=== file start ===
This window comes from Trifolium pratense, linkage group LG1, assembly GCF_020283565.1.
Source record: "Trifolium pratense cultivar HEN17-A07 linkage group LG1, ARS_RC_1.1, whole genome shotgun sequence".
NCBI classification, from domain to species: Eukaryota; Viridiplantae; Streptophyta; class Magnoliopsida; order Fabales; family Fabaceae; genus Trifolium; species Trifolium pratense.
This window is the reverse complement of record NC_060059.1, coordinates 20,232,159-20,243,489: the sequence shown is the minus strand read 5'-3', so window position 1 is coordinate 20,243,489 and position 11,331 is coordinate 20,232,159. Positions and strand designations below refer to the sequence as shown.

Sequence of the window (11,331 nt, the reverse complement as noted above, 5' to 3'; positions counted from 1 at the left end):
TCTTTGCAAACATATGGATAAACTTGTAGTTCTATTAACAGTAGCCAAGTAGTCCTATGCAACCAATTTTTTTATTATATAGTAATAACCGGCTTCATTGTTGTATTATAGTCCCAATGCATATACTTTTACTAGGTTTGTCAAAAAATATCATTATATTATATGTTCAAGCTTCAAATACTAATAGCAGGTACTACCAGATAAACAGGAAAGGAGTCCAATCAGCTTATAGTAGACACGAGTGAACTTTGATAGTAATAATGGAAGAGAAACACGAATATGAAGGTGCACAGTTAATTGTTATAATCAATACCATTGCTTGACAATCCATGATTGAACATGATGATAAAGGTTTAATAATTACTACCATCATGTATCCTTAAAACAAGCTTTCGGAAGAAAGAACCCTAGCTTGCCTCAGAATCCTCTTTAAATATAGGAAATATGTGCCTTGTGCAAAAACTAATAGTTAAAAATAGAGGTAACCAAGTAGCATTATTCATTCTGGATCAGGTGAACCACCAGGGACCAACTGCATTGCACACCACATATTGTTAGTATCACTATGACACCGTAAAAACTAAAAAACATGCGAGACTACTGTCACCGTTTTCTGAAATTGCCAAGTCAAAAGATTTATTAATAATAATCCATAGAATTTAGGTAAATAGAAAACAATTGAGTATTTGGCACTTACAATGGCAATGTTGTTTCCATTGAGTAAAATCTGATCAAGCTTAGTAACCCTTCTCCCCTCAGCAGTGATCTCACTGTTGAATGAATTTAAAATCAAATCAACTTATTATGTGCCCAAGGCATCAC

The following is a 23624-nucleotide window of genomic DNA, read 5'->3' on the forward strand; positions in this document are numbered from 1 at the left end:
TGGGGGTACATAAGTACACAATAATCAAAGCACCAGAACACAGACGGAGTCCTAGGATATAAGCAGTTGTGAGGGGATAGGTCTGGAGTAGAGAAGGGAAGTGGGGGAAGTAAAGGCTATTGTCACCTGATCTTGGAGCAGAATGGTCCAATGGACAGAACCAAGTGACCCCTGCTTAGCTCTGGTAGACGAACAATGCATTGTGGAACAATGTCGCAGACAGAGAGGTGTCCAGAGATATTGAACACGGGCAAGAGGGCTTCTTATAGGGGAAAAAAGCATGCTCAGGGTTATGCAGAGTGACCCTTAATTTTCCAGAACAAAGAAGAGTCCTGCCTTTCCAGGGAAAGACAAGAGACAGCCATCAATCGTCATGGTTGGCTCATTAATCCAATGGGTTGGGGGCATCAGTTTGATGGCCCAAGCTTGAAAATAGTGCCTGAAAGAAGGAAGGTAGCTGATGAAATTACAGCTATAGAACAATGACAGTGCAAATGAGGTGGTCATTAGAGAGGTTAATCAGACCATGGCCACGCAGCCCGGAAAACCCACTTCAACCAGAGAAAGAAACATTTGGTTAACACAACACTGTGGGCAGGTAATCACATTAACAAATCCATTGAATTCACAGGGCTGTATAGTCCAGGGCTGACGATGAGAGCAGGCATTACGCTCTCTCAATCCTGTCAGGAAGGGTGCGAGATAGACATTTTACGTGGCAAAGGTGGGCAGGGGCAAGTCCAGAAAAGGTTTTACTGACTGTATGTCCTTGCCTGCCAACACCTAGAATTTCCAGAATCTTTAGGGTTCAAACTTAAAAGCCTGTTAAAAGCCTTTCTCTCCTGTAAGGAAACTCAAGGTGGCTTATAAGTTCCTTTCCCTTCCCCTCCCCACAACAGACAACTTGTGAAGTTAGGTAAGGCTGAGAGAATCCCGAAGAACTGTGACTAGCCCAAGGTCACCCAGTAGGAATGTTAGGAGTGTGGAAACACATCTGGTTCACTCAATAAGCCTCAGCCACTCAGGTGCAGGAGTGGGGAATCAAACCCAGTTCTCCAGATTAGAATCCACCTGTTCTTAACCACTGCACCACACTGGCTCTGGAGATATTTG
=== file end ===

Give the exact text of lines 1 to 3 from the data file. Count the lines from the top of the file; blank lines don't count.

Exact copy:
This window comes from Trifolium pratense, linkage group LG1, assembly GCF_020283565.1.
Source record: "Trifolium pratense cultivar HEN17-A07 linkage group LG1, ARS_RC_1.1, whole genome shotgun sequence".
NCBI classification, from domain to species: Eukaryota; Viridiplantae; Streptophyta; class Magnoliopsida; order Fabales; family Fabaceae; genus Trifolium; species Trifolium pratense.